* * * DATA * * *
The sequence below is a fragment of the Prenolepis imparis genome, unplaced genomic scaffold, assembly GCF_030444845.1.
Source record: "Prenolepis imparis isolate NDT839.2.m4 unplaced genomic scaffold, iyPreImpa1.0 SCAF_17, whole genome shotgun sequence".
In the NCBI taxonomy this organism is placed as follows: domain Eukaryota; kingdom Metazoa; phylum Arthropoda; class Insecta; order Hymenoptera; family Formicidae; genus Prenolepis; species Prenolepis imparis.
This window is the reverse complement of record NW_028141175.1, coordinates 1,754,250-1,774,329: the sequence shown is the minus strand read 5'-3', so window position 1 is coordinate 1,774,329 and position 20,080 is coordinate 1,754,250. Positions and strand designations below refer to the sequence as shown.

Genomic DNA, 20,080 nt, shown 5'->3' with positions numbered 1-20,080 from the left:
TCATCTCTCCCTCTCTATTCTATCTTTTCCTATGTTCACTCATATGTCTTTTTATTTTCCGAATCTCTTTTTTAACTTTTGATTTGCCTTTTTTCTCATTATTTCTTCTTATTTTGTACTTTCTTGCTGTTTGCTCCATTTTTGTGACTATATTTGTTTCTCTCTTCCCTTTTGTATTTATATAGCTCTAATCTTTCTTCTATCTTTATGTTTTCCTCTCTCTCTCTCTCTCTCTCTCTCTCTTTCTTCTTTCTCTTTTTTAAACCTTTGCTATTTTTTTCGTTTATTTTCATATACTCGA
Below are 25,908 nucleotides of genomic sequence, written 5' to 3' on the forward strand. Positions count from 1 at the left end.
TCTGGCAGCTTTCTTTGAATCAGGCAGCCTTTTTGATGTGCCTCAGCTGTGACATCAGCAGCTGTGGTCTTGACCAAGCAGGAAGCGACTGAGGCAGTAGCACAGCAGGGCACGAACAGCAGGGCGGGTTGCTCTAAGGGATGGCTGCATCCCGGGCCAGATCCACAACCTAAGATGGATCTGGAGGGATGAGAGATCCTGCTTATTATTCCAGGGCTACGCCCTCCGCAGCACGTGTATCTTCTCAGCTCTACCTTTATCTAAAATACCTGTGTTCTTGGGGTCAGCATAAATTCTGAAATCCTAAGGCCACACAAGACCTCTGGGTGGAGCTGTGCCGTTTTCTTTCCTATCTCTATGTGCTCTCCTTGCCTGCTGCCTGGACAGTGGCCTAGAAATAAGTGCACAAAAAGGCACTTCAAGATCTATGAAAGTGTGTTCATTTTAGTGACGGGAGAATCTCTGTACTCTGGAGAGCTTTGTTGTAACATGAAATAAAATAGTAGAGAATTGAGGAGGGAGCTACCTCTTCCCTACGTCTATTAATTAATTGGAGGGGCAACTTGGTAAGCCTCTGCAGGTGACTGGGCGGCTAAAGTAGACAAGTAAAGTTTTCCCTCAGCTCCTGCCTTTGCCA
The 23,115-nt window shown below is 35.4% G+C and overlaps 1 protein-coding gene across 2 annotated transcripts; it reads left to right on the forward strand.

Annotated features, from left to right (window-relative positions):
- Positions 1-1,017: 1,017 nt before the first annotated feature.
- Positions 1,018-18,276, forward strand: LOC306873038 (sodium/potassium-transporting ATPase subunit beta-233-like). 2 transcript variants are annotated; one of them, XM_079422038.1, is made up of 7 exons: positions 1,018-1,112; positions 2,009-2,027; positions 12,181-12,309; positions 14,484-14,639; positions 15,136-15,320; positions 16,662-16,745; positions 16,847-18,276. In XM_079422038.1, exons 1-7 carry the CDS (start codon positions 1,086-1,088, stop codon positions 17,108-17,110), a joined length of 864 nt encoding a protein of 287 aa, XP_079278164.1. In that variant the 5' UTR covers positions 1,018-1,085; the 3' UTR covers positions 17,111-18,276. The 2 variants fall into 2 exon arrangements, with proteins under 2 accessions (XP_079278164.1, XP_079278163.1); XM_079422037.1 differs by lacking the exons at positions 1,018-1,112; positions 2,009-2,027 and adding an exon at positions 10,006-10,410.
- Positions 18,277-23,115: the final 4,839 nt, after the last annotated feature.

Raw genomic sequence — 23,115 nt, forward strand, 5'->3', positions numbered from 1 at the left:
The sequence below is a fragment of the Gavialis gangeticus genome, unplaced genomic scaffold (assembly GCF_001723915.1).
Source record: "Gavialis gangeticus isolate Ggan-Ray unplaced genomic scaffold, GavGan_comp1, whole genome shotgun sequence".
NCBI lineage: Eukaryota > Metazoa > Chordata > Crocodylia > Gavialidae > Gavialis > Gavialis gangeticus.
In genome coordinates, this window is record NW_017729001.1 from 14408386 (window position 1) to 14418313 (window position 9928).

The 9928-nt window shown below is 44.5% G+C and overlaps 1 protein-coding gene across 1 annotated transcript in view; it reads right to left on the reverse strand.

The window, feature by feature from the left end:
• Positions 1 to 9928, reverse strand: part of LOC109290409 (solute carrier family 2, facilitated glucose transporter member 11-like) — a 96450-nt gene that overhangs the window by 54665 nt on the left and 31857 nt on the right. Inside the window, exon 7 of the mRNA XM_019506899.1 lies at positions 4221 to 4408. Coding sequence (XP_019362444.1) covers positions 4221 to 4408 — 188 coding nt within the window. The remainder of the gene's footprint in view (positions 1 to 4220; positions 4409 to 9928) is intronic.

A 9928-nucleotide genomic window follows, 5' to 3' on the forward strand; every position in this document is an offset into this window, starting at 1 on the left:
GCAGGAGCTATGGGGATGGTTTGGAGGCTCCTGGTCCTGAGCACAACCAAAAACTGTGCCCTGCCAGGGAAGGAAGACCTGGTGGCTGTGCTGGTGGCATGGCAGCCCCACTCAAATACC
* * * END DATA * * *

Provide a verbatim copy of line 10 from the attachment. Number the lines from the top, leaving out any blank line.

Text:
Annotated features, from left to right (window-relative positions):